March 15, 2017
Since 25 percent of U.S. Internet users adopted ad blockers in 2016, native video is becoming increasingly important to marketers and brands. Native video is also one of the primary reasons that a new wave of user-generated content and influencer marketing has become so relevant. According to a new study from social analytics firm Quintly, native videos are dominating Facebook, and doing so by design. The social network is becoming a major player in the video realm by downplaying other platforms and introducing auto plays in feeds as a default. The company is also starting its pursuit of live streaming professional broadcasts, including sports.
While Facebook has been chipping away at YouTube’s video dominance (VB Insight indicates YouTube was 11 times larger in 2015), Facebook’s “native videos performed on average 109 percent better than even YouTube videos,” said Quintly’s Nils Herrmann.
“And that number rose as high as 186 percent in December 2016,” Herrmann added. “Also that same month, we found that FB native videos held a 1,055 percent higher share rate than YouTube videos. Given how popular YouTube remains on its own outside of Facebook, these numbers raised a few eyebrows!”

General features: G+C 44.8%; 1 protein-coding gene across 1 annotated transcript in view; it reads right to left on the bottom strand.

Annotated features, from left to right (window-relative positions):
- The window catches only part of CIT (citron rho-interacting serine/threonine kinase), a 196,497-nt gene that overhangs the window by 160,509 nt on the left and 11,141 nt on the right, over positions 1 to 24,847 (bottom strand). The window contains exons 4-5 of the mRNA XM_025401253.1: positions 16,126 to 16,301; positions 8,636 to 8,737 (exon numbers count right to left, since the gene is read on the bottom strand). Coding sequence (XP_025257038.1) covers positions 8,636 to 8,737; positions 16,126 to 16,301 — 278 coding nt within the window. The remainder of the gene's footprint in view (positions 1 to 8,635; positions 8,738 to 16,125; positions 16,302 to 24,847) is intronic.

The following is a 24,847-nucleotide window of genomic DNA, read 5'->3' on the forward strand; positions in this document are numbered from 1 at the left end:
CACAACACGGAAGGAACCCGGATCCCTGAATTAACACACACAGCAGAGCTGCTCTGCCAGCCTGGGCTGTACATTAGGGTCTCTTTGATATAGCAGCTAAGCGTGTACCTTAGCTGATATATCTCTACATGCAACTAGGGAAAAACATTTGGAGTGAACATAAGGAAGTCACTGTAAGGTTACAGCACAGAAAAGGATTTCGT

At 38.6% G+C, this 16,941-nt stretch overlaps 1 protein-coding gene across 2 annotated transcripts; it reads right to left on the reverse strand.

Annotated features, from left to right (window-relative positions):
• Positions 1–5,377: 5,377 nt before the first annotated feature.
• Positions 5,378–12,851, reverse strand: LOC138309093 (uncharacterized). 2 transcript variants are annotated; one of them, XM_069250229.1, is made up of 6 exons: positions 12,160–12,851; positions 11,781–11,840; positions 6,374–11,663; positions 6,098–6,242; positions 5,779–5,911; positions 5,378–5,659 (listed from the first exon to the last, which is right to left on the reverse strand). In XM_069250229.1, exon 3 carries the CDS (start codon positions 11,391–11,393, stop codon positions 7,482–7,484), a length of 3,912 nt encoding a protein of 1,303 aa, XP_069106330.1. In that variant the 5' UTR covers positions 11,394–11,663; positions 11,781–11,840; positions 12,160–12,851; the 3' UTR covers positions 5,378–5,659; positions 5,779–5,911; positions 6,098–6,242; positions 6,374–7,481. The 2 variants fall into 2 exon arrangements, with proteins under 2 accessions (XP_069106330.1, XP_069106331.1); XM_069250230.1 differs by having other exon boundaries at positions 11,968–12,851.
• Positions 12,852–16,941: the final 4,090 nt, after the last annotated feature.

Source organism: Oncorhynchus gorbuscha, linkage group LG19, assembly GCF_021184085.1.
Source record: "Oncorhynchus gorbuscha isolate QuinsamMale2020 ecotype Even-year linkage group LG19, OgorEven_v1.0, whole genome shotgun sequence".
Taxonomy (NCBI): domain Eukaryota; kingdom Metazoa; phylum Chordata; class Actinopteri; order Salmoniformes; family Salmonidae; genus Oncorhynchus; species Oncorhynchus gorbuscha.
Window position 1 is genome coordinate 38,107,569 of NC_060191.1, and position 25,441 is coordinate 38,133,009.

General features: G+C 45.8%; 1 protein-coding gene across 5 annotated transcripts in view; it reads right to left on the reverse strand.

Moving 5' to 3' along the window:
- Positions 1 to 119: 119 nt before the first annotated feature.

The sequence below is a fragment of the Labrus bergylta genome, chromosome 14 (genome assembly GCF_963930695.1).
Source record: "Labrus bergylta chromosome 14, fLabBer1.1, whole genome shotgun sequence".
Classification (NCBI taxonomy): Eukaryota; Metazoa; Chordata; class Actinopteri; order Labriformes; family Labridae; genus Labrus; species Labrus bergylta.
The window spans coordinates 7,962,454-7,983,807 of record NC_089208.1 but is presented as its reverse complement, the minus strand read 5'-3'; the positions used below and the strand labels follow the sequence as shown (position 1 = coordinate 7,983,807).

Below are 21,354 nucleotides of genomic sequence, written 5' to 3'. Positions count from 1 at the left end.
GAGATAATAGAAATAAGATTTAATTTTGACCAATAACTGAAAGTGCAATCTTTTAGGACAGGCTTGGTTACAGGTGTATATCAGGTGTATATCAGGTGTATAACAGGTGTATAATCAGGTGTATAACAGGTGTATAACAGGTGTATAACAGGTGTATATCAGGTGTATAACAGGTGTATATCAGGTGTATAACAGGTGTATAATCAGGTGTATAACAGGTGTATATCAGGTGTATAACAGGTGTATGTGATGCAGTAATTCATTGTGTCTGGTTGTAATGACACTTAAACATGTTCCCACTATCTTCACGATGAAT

“Facebook’s tactic of downplaying other formats has seen Vimeo shares almost disappear from the network entirely — only 2 percent of profiles included a Vimeo link in their feeds,” explains VentureBeat. “And video is now so prevalent on Facebook that 53 percent of all Facebook profiles share video content on their feed.”
However, it’s worth noting that Facebook has yet to come up with a model that monetizes video as successfully as YouTube.
“At the moment, Facebook native videos simply increase your share of voice through a higher reach than other formats based on the results of our study,” Herrmann said. “This is a good start for both companies and influencers to optimize their strategies, to measure and then adjust. After professional Facebook users build a more grown-up video strategy, Facebook is very likely to do something comparable as YouTube.”
Meanwhile, video is part of Facebook’s larger media strategy to move the company forward; its importance underlined by the fact that video is being pushed to Samsung and Apple TVs through the new Facebook app.
Live streaming – especially live sports — will become an important part of that overall strategy. Its offerings are thus far reminiscent of the fringe content first introduced by Twitter, suggests Recode: “Facebook’s deals so far include a streaming deal with Major League Soccer and another with the World Surf League. The NBA’s minor league system streams games on Facebook, and over the summer, Facebook streamed pre-Olympics basketball games from the men’s and women’s national teams.”
A methodical approach, however, may be necessary to prove the social network’s ability to reach an audience for live sports. Then licensing deals may be more attainable.
“If the social network does end up bidding for NFL rights down the road — the big, expensive rights that TV networks have now — it’ll need to prove that it knows how to deliver video to a massive audience, and these smaller deals give the company a chance to practice that delivery,” notes Recode. “If Facebook can generate a sizable audience for surfing, imagine what it can do with NFL football.”